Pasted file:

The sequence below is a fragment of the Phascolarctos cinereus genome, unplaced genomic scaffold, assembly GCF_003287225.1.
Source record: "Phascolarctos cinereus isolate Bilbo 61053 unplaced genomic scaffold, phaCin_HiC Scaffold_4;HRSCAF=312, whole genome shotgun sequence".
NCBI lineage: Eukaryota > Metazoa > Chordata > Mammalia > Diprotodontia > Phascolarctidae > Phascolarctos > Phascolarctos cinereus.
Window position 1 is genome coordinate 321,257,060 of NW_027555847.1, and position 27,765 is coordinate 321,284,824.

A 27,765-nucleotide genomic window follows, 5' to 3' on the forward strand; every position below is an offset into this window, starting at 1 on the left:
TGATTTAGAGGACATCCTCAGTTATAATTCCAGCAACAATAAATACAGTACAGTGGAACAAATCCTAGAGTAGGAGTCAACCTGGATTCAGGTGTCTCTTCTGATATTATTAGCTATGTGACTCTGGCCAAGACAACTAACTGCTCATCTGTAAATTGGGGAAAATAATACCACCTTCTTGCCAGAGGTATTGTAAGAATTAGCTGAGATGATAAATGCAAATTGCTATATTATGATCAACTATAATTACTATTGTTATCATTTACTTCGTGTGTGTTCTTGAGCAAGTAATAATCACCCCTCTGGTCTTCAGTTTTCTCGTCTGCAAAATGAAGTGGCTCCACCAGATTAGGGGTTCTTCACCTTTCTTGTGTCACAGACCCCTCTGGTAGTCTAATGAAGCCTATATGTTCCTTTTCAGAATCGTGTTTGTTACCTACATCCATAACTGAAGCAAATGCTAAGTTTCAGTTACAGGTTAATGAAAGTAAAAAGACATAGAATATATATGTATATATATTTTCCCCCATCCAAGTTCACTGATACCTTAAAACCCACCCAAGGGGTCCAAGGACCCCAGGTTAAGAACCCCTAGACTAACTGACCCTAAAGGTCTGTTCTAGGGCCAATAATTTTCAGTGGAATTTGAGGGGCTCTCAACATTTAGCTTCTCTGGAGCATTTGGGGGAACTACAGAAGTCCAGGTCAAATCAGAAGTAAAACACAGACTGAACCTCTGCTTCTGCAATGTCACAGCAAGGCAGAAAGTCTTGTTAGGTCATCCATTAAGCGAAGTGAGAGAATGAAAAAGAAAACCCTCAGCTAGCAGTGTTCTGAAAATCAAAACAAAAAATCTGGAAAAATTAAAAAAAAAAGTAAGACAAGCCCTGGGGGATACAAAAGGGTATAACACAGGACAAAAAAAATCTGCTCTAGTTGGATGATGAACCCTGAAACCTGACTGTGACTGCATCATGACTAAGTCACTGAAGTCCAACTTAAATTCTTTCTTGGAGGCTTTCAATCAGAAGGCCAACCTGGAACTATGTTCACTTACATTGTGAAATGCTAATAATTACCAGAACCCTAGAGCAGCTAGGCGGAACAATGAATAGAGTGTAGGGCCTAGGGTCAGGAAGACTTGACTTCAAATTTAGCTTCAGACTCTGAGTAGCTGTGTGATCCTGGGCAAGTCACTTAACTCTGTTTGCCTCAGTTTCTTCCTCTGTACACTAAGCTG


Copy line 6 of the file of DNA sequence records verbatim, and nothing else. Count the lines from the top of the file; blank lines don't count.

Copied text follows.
TGATTTAGAGGACATCCTCAGTTATAATTCCAGCAACAATAAATACAGTACAGTGGAACAAATCCTAGAGTAGGAGTCAACCTGGATTCAGGTGTCTCTTCTGATATTATTAGCTATGTGACTCTGGCCAAGACAACTAACTGCTCATCTGTAAATTGGGGAAAATAATACCACCTTCTTGCCAGAGGTATTGTAAGAATTAGCTGAGATGATAAATGCAAATTGCTATATTATGATCAACTATAATTACTATTGTTATCATTTACTTCGTGTGTGTTCTTGAGCAAGTAATAATCACCCCTCTGGTCTTCAGTTTTCTCGTCTGCAAAATGAAGTGGCTCCACCAGATTAGGGGTTCTTCACCTTTCTTGTGTCACAGACCCCTCTGGTAGTCTAATGAAGCCTATATGTTCCTTTTCAGAATCGTGTTTGTTACCTACATCCATAACTGAAGCAAATGCTAAGTTTCAGTTACAGGTTAATGAAAGTAAAAAGACATAGAATATATATGTATATATATTTTCCCCCATCCAAGTTCACTGATACCTTAAAACCCACCCAAGGGGTCCAAGGACCCCAGGTTAAGAACCCCTAGACTAACTGACCCTAAAGGTCTGTTCTAGGGCCAATAATTTTCAGTGGAATTTGAGGGGCTCTCAACATTTAGCTTCTCTGGAGCATTTGGGGGAACTACAGAAGTCCAGGTCAAATCAGAAGTAAAACACAGACTGAACCTCTGCTTCTGCAATGTCACAGCAAGGCAGAAAGTCTTGTTAGGTCATCCATTAAGCGAAGTGAGAGAATGAAAAAGAAAACCCTCAGCTAGCAGTGTTCTGAAAATCAAAACAAAAAATCTGGAAAAATTAAAAAAAAAAGTAAGACAAGCCCTGGGGGATACAAAAGGGTATAACACAGGACAAAAAAAATCTGCTCTAGTTGGATGATGAACCCTGAAACCTGACTGTGACTGCATCATGACTAAGTCACTGAAGTCCAACTTAAATTCTTTCTTGGAGGCTTTCAATCAGAAGGCCAACCTGGAACTATGTTCACTTACATTGTGAAATGCTAATAATTACCAGAACCCTAGAGCAGCTAGGCGGAACAATGAATAGAGTGTAGGGCCTAGGGTCAGGAAGACTTGACTTCAAATTTAGCTTCAGACTCTGAGTAGCTGTGTGATCCTGGGCAAGTCACTTAACTCTGTTTGCCTCAGTTTCTTCCTCTGTACACTAAGCTG